Even so, Mr. Obama has already broken his no-new-taxes pledge. On Feb. 4, Mr. Obama signed a $33 billion cigarette tax increase, which fell disproportionately on lower- and middle-income individuals. And the “cap and trade” energy bill, approved by the House on June 26, is a tax on anyone who owns a light switch, uses a car key, or has bought anything manufactured, shipped or sold in the U.S.
The House version of Mr. Obama’s health-care—excuse me, “health-insurance”—reform already has four taxes that will largely be paid by people making less than $250,000 a year. There’s $8.2 billion in taxes for using health savings accounts and other tax-free medical savings vehicles to purchase over-the-counter drugs. There’s an 8% tax on employers who don’t offer insurance: The Congressional Budget Office says workers in those businesses would pay the $163 billion cost via lost wages.
There’s a 2.5% “Tax on Individuals Without Acceptable Health Care Coverage” in the House bill that applies to people who either don’t have insurance or whose policies the government deems inadequate. Finally, there’s a $2 billion “Comparative Effectiveness Research Tax” on all private and “public option” insurance policies.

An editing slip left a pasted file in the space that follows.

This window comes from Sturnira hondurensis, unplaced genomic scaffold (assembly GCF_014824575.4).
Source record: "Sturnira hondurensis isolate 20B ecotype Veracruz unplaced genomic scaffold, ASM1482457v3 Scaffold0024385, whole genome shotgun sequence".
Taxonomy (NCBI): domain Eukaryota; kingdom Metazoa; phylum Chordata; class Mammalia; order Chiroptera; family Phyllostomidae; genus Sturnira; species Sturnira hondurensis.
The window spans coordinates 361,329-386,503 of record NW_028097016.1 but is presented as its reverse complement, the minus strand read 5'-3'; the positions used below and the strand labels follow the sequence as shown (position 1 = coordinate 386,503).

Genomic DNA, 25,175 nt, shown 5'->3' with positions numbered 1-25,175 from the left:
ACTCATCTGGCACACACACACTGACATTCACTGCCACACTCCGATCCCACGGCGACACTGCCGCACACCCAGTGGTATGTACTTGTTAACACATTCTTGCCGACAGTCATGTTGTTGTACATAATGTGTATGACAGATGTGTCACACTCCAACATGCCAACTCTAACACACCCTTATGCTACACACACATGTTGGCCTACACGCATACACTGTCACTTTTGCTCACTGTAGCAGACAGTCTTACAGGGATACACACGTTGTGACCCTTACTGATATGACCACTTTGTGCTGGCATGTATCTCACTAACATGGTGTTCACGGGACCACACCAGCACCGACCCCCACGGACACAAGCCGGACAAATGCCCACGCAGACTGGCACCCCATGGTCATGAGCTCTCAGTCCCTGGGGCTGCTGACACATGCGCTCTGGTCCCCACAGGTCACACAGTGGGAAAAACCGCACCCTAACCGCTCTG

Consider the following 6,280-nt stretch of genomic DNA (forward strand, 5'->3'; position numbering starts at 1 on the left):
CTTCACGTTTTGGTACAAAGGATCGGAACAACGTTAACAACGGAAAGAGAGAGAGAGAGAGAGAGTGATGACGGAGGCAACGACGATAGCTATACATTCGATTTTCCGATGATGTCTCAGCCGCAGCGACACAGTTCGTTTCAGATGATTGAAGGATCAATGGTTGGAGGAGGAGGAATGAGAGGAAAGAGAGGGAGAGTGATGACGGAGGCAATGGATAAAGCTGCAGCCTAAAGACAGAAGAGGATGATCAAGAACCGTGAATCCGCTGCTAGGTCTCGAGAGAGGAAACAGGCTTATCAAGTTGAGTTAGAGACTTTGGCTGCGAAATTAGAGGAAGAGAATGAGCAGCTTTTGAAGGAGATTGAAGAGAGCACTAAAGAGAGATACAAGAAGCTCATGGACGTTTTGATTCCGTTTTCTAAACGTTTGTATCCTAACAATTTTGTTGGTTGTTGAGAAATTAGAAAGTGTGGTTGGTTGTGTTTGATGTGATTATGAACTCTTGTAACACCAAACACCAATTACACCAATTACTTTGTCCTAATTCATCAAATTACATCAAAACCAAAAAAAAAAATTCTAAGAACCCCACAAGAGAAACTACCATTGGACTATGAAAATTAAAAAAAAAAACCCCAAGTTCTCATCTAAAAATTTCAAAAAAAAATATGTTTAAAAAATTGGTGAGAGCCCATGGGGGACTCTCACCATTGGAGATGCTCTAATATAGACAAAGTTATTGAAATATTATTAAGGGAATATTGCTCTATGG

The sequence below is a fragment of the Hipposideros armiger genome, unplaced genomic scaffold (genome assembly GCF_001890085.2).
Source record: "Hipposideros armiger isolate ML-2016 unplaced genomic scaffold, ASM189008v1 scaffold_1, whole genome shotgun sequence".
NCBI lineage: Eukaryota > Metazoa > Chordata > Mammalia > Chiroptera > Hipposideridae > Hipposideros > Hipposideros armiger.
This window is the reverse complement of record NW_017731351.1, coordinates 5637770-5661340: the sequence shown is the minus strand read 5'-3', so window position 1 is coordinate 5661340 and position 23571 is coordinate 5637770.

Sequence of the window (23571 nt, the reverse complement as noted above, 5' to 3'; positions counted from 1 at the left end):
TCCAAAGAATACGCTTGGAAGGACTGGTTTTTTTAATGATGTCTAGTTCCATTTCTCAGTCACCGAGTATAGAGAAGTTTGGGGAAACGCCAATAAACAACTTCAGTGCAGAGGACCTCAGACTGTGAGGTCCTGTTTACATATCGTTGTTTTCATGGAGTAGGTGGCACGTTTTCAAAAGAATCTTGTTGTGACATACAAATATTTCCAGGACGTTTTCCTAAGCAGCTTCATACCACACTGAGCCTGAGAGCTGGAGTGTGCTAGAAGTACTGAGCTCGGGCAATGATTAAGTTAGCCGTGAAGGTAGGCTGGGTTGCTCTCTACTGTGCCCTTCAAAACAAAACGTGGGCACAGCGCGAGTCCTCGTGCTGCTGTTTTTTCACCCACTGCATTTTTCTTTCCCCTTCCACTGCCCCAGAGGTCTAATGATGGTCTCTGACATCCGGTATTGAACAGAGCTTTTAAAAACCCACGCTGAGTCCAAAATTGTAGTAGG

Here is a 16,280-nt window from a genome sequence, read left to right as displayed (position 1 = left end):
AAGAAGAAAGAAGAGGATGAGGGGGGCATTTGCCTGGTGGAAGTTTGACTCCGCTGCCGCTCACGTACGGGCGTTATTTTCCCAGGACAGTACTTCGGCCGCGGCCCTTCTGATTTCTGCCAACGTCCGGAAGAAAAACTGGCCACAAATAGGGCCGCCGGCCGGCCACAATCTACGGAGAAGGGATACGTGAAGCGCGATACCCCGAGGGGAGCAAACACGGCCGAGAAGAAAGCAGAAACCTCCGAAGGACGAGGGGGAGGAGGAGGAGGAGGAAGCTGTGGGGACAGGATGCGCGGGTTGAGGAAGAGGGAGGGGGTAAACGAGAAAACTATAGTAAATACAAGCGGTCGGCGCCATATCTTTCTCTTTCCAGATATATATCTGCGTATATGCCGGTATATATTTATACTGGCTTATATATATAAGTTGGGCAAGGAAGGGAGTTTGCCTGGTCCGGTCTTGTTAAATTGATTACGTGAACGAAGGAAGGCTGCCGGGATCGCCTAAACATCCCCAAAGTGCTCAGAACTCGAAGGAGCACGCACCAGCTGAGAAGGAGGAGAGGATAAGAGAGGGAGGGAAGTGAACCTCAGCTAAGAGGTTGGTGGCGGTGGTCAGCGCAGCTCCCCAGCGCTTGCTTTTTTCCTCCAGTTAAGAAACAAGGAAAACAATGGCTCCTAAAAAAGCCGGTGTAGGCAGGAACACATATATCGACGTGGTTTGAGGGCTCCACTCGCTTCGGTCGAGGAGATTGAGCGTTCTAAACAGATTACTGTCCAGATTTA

If some version of ObamaCare is passed, the president will break his tax pledge several more times while adding trillions to the deficit, dismantling the best elements of our health-care system and slashing Medicare by hundreds of billions of dollars.
Treasury Secretary Timothy Geithner gave the real reason for the new tax increases, "We have to bring these deficits down very dramatically. And that's going to require some very hard choices." For those who don't read Treasury code, that means that the bond market will demand that the president become more serious about the deficit, or our bond rating could be degraded, costing us billions in additional dollars in borrowing costs.
Of course, the president already has raised taxes on regular folks, and his allies on Capitol Hill already are dreaming up ways to hit them harder. Indeed, the president signed a sharp increase in the federal tax on tobacco, which hits lower income people who happen to smoke the hardest, and there are many plans on the board that include new taxes on soft drinks, beer, wine, trans fats, gasoline and a myriad of other items enjoyed by many Americans who don't happen to be rich.
It is income tax rates where the Democrats can most be expected to increase taxes on middle-class earners. Because, as the famed criminal Willie Sutton once said about why he robbed banks, "That is where the money is."
The American people are also skeptical about paying higher taxes for a new health care plan. Indeed, according to a new Rasmussen poll, to the question "Are you willing to pay higher taxes so that all Americans can be provided with health insurance?" 60 percent of the American people said thanks, but no thanks.